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Malpractice “Reform” should focus on eliminating malpractice, not legal rights of victims

April 24, 2017

As House Republicans continue to advance their agenda in Washington in efforts to replace the Affordable Care Act, one of their anticipated changes to the civil justice system includes a change to medical malpractice laws. Their proposed bill would impose a limit of $250,000 on suits involving care covered by Medicare, Medicaid or private health insurance subsidized by the Affordable Care Act. This limitation would, as a practical matter, eliminate any recovery by victims of medical negligence as there would be no longer be any cost-effective means for these victims to pursue their claims.

The argument of supporters of this bill is that many of these claims are “frivolous,” creating a bottleneck on the court system and increasing the health care cost for everyone. But the question is, where is the evidence in support of this argument?

The number of malpractice lawsuits filed in Pennsylvania has decreased steadily and dramatically, and statistics published by the Pennsylvania Supreme Court document a 44% decrease in filings between 2000-2015. Moreover, the New England Journal of Medicine published a study in 2006 which concluded that most claims which were asserted and which were not associated with actual medical errors resulted in no award against the physician. In other words, the legal system seems to be working as it should.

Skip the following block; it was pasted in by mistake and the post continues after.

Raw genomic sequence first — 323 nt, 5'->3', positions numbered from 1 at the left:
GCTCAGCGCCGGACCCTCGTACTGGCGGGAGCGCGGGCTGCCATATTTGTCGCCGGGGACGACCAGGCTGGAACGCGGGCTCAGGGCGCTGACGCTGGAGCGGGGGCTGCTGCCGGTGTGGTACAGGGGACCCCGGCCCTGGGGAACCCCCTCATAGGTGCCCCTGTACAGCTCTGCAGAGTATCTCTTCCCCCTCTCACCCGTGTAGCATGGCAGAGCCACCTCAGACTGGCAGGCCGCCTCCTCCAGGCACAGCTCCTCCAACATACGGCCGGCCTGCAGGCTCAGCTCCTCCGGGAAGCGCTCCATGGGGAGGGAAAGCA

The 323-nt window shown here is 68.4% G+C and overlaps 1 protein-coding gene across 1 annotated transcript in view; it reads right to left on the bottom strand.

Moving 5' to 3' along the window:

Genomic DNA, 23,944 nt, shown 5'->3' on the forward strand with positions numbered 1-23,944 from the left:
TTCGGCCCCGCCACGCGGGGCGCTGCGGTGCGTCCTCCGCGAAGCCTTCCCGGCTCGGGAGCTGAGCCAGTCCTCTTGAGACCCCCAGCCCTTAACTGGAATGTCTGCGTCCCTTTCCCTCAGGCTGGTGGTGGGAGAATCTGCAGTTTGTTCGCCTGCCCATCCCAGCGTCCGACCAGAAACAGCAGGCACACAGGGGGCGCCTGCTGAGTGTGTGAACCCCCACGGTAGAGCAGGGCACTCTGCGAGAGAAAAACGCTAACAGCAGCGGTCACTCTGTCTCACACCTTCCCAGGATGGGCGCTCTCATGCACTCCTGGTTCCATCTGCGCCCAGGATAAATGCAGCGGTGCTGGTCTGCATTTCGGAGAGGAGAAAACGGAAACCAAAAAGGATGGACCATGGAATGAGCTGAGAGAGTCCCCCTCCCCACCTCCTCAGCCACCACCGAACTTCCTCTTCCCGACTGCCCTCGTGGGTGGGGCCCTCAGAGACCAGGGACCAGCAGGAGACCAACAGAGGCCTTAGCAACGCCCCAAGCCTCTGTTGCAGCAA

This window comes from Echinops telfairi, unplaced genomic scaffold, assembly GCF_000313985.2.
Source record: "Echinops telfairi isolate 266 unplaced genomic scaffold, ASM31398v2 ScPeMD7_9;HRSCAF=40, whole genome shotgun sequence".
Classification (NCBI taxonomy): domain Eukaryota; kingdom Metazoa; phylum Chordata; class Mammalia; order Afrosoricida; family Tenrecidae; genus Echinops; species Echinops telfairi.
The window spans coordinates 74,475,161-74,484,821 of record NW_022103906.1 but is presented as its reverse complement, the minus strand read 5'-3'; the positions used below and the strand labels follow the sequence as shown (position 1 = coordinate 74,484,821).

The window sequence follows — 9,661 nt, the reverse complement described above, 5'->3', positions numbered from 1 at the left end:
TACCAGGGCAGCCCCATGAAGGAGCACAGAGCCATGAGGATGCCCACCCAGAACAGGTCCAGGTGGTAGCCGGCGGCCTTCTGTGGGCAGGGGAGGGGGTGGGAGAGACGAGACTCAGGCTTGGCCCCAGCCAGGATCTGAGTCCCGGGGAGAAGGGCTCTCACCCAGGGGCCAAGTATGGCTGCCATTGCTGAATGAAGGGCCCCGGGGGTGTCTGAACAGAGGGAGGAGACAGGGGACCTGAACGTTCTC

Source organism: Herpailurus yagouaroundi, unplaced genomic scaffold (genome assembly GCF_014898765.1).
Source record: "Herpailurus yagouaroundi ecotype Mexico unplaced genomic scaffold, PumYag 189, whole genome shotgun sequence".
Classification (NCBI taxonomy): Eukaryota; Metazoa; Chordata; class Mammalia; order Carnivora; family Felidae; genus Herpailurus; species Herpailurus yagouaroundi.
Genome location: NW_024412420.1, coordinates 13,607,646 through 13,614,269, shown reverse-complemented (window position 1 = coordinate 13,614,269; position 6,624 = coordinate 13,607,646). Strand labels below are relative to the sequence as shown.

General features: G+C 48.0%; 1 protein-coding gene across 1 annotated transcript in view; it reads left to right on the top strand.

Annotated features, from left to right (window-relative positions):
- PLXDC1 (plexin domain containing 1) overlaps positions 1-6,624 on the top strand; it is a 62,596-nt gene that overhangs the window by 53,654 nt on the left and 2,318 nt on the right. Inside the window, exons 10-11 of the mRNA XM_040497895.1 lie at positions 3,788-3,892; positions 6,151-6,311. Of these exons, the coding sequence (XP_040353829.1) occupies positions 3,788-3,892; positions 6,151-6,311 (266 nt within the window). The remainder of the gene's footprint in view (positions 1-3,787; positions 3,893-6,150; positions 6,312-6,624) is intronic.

With that in mind, is it safe to say that the best way to solve these lawsuits is by focusing on changing the legal system rather than looking into the medical system itself? Not so fast.

Where does patient safety fall in all of this? A study published last month by The American Journal of Health Economics reviews the connection between hospital adverse events and malpractice suits. Using metrics developed by the Agency for Health Care Research and Quality known as Patient Safety Indicators (P.S.I) which are designed to measure rates for 17 types of adverse events, the AJHE used these indicators to evaluate a data set from hospitals in Florida and Texas. Their goal was to measure how the rates from these indicators were related to malpractice claims for hospitals.

Their theory after evaluating the results of the study was that there is a correlation between the P.S.I. Rates and malpractice claim rates, arguing that poor safety measures make medical errors more likely, which then, leads to more malpractice claims.

This study only includes hospital-level data for Florida, which shows that among the larger hospitals, adverse events ranged from 55 to 390 per 10,000 discharges, confirming their theory. Although Patient Safety Indicators are accepted measures of safety, just like any other human established system, there are also imperfections.

Taking steps to improve overall safety, and perhaps taking a patient first approach to service, should, in fact, reduce the number of lawsuits by reducing the number of victims of medical negligence in the first place. A patient first safety first approach will help improve P.S.I. Scores which then contribute to improving the overall outcome for patients.

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Malpractice “Reform” should focus on eliminating malpractice, not legal rights of victims